Dr. Coleman began her career as a medical doctor with experience in therapy, and is pleased to be focusing solely on offering counseling at TMH. Through her own experiences, her work with people from many different backgrounds, as well as her research, she has gained special skill in working with people who have experienced trauma. From childhood trauma to intimate partner violence to combat trauma, Candace has witnessed the transformative effects of healing from these experiences and embracing the special skills that surviving affords—adaptability, resourcefulness, intuition, strength and enormous personal growth.
Candace completed her BA and MD at Brown University and earned a Master’s in Public Health from Johns Hopkins Bloomberg School of Public Health. Her thesis documented the effects of dance/movement therapy on refugee populations with trauma. She is also a 500-hr professional level yoga instructor and gained certification as an Ayurvedic (Indian traditional medicine) health counselor.
Prior to medical school, she worked at Angkor Children’s Hospital in Cambodia and completed a Fulbright scholarship in Bangladesh, researching the integration of Ayurveda into biomedical healthcare. During medical school she worked with veterans at the VA providing longitudinal counseling and taught mindfulness-based techniques for stress reduction. She also participated in research on the effects of mindfulness on female sexual dysfunction. Following medical school she received a grant to start an art therapy program for elementary students in Chile. The focus of the program was to screen for and prevent trauma from developing into PTSD.
Candace entered residency in Family Medicine at Northwestern in Chicago, a program which focuses on care for underserved populations. Many of her patients had multiple medical conditions as well as behavioral health diagnoses, and very often had a history of trauma. Dr. Coleman received supervision and training in seeing patients for individual therapy, using supportive psychotherapy, CBT, and mindfulness. She volunteered at a community rehabilitation center for men post-incarceration, where she led yoga and meditation sessions and provided psychoeducation. She also worked with women in Cook County jail leading art therapy and expressive movement.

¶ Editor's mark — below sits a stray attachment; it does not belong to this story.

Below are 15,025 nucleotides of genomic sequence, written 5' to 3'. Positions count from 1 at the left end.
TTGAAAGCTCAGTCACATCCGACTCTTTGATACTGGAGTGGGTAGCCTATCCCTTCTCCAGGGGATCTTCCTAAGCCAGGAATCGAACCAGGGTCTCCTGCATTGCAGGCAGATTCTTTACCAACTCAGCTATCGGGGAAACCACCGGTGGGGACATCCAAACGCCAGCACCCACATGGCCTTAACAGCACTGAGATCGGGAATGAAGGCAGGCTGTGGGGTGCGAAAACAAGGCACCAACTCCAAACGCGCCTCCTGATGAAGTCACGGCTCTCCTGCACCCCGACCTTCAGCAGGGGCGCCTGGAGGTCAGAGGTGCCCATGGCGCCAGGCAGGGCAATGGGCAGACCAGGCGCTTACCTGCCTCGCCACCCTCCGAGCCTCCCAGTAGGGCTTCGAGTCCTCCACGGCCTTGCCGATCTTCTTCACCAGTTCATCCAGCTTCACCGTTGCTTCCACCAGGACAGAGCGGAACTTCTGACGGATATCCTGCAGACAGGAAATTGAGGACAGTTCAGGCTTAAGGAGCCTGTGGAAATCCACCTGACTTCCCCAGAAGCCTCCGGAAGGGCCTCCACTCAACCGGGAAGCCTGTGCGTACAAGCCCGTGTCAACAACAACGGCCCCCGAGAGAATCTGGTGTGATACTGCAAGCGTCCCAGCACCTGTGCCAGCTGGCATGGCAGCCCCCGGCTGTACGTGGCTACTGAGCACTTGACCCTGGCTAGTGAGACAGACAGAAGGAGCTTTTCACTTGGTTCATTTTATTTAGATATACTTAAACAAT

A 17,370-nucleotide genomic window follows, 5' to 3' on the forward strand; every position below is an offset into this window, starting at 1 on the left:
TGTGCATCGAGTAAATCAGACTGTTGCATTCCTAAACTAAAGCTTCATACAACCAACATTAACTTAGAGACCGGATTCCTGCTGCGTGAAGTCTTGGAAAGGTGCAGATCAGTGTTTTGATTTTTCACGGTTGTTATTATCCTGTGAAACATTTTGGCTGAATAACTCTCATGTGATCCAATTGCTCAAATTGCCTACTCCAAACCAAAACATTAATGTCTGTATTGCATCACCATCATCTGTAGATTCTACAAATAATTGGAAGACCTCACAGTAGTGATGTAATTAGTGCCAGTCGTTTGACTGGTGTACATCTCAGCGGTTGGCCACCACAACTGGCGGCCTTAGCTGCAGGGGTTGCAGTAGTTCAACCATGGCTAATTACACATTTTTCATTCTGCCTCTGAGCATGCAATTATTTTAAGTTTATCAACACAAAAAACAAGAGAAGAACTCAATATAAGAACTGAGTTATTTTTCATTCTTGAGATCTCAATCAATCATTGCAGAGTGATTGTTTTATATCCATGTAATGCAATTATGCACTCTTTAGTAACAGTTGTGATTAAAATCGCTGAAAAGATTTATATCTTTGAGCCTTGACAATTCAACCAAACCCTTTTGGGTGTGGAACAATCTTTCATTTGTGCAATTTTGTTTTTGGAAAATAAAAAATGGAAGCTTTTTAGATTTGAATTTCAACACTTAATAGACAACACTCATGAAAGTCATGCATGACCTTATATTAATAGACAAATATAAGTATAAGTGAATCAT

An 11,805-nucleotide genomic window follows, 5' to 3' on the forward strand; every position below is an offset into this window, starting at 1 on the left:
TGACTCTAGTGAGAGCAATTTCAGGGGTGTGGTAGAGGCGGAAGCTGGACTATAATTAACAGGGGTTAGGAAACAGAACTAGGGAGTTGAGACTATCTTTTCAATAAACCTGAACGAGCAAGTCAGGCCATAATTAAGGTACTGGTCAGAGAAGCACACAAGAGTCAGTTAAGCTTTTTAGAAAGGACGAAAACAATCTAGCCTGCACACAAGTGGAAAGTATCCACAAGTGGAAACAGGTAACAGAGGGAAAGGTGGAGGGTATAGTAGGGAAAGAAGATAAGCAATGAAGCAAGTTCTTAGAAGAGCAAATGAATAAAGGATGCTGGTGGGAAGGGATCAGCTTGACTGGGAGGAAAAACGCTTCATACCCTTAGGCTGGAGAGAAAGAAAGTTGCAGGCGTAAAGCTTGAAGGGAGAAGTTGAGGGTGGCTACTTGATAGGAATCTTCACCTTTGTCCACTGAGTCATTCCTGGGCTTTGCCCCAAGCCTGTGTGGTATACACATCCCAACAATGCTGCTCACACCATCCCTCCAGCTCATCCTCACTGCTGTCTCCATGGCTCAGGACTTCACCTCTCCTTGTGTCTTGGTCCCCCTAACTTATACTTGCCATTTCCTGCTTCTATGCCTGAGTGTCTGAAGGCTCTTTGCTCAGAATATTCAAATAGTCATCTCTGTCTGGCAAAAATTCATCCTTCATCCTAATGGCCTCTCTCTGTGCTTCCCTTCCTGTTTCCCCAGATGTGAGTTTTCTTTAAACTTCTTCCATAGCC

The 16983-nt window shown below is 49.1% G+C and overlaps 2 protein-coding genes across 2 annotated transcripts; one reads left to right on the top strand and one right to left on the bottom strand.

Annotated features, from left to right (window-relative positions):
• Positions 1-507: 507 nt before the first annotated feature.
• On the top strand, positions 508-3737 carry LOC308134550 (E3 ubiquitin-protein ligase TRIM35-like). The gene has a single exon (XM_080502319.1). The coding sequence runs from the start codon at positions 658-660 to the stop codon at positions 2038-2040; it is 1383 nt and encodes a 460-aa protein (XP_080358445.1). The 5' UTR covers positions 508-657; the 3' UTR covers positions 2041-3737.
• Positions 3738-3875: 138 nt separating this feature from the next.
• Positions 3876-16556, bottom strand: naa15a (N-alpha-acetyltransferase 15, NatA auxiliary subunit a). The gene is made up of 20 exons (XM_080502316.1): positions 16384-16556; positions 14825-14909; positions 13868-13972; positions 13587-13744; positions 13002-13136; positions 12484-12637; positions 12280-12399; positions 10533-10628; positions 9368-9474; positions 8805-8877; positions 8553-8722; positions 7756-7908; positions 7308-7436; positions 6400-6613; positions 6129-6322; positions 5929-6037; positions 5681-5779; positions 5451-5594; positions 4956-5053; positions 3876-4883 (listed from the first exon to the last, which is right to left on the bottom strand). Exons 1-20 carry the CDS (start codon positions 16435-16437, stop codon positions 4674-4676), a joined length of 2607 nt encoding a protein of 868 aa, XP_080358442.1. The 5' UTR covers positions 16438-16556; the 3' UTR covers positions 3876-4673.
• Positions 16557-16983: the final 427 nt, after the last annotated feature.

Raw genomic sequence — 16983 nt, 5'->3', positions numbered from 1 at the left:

After residency Candace worked as a primary care physician and was the program director for the Integrative Health Program at her clinic. The clinic specialized in care for complex patients and many of her patients were unhoused, had multiple comorbid medical and behavioral health conditions, substance use disorder, and trauma. Effectively managing the behavioral health conditions was paramount in improving not only medical outcomes, but also her patients’ quality of life and ability to function in difficult environments. Through empathetic listening, processing and integrating distressing experiences, and collaborating on strategies to gain desired growth, many patients were able to rework their personal narratives and find new ways to engage in their lives and relationships.
Candace has experience working with patients with depression, anxiety, panic disorder, bipolar, OCD, eating disorders and other diagnoses. She is committed to providing empathetic and effective care in a safe and nurturing environment.
Modalities employed include CBT, person-centered care, mindfulness, and DBT.